Did you know that cows and dogs are two of the top animals likely to cause death in the United States?
Dogs will kill approximately 28 people each year, while cows kill about 20 people. There are many other animals that could be a threat to your safety as well.
So, is anyone liable when an animal attacks? That’s circumstantial. Luckily, a personal injury lawyer can evaluate your animal attack case to determine whether a personal injury claim would be in your or your loved one’s best interest.
Domestic animals are generally considered safer than the majority of wild animals. While dogs are more likely than other domestic animals to bite or cause harm, many other domestic animals can cause damage or injuries as well. Find out more about dog liability here.
Domestic animals can include livestock as well. This is partly because the owner of the livestock has more control over the livestock’s actions than they would a wild animal that just happened to be on their property.
As a general rule, if the animal’s owner knows that the dog or other animal has dangerous propensities, then they could be held strictly liable if the animal causes harm.
That means the owner is liable even when the injured person provoked the animal. The owner may have been acting completely reasonably when the bite occurred, but they would still be liable.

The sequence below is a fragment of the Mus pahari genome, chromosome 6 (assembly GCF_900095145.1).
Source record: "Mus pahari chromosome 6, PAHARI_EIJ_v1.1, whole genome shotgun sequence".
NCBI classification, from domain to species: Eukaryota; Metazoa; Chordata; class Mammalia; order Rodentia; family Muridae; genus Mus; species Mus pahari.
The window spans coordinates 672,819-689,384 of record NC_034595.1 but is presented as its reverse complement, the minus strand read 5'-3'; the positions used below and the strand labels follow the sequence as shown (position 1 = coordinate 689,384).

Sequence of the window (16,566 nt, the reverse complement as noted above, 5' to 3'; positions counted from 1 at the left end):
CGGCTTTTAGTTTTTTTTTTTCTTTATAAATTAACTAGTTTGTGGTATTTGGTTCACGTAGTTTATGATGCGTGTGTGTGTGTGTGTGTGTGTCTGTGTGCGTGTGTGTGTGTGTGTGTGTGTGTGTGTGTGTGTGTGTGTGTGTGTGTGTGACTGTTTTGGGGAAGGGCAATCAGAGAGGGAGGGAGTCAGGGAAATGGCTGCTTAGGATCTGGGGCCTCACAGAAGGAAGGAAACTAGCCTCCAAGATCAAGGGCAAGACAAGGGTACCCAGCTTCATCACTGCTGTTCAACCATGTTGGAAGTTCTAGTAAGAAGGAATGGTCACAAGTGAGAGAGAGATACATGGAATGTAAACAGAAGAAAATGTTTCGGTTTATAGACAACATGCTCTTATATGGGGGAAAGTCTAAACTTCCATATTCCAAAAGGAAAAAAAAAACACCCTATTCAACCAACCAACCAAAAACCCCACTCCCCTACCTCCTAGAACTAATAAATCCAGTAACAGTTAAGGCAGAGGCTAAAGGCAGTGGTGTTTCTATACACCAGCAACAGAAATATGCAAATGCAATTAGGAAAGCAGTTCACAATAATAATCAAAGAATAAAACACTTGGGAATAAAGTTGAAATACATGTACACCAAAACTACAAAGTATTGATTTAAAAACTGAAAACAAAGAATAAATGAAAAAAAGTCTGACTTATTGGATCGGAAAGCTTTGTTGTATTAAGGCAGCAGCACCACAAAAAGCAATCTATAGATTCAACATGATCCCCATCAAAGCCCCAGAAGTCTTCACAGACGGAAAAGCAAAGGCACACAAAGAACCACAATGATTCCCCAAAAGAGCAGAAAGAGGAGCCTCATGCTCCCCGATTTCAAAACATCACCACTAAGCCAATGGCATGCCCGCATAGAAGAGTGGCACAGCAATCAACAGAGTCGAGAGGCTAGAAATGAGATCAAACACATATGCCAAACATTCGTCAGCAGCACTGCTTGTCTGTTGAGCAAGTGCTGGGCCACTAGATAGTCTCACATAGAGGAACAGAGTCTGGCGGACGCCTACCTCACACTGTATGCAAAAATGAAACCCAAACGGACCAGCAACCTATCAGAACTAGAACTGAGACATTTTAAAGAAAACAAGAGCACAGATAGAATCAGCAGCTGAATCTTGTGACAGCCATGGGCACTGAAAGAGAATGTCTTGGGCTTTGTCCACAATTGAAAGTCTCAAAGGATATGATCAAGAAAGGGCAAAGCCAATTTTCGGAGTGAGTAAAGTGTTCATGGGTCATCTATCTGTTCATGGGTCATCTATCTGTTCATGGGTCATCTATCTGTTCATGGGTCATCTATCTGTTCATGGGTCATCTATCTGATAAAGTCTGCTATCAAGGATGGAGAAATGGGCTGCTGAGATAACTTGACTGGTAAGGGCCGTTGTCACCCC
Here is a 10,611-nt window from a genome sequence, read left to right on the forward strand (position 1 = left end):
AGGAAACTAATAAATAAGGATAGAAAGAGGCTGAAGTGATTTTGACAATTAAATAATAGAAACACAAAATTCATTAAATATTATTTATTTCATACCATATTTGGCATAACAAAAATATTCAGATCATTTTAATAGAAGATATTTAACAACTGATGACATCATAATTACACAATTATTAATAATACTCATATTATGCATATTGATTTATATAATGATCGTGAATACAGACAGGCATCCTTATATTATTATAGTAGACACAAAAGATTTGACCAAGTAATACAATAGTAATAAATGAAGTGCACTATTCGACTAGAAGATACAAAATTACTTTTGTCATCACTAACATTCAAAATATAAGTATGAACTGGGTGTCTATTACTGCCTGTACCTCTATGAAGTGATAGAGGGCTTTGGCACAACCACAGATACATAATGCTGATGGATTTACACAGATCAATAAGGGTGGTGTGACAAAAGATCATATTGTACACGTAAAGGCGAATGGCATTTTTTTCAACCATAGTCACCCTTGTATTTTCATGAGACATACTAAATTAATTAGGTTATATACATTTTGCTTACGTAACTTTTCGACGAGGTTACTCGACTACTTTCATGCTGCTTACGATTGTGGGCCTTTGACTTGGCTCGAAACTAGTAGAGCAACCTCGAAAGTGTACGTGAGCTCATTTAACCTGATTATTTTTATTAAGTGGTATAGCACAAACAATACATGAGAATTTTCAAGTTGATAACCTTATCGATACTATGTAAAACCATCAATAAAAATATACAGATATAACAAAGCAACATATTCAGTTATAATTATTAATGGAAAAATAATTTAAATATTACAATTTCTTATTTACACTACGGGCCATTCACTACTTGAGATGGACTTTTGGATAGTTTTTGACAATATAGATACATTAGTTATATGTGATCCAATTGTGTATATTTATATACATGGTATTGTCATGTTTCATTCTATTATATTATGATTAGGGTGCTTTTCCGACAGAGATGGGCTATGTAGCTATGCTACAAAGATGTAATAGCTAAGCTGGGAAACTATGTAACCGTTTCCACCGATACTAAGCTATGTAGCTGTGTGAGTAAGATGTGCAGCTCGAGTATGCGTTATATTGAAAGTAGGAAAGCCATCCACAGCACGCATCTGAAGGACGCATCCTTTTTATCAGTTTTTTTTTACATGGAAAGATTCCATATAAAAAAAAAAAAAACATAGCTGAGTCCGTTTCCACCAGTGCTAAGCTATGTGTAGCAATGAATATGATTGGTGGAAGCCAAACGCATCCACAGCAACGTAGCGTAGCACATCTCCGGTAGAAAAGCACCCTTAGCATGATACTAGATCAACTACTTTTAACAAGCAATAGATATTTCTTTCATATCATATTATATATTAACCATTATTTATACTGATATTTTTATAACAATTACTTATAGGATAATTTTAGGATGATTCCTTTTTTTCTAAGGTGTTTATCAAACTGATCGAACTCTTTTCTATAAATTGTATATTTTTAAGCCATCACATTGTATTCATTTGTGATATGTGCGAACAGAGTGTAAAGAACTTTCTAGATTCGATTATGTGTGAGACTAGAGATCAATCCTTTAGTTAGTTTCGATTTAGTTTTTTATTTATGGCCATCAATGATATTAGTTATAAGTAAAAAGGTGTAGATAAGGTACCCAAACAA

If the animal is not known to be dangerous, then the animal owner’s liability will depend on why the bite happened. The Court is now allowed to consider whether the animal was provoked or acted on it’s own.
Florida law does not require you to have a fence for either your livestock or your domestic animals.
However, if your animal hurts someone or strays onto a road and causes an accident, you could still be liable. In fact, you might even be criminally liable in addition to a potential personal injury case.
The owner of the animal can bring a suit against a driver in situations where he or she was not negligent in allowing the animal to wander.
This can be difficult to prove, so it is far more likely to see a case where the driver of a vehicle sues the animal’s owner for letting their animal roam free to cause accidents.
Read more about proving your personal injury and dog bites here.
Wild animals do not have the same legal rules as domestic animals like dogs. If someone deliberately keeps a wild animal on their property, then they are likely going to be strictly liable for the harm that it causes.
In Florida, this means that wild animals are treated just like a dog that you know is dangerous.
However, this only applies to wild animals that someone keeps on purpose. It likely does not apply to an animal attack that just happens to occur on their land.
If wild animal attacks have happened at a prior location previously, then the property owner may need to warn passersby of the potential for injury due to wild animals. In most situations, however, they will not be liable for the actions of wild animals that are not in captivity.
This conclusion may be different if you are injured on public land—the government may have to take some responsibility for wild animal attacks.
If you have been injured in an animal attack, whether it was domestic or wild, you may have a personal injury case.
Visit here to speak with a personal injury lawyer for a specific analysis of your unique situation.
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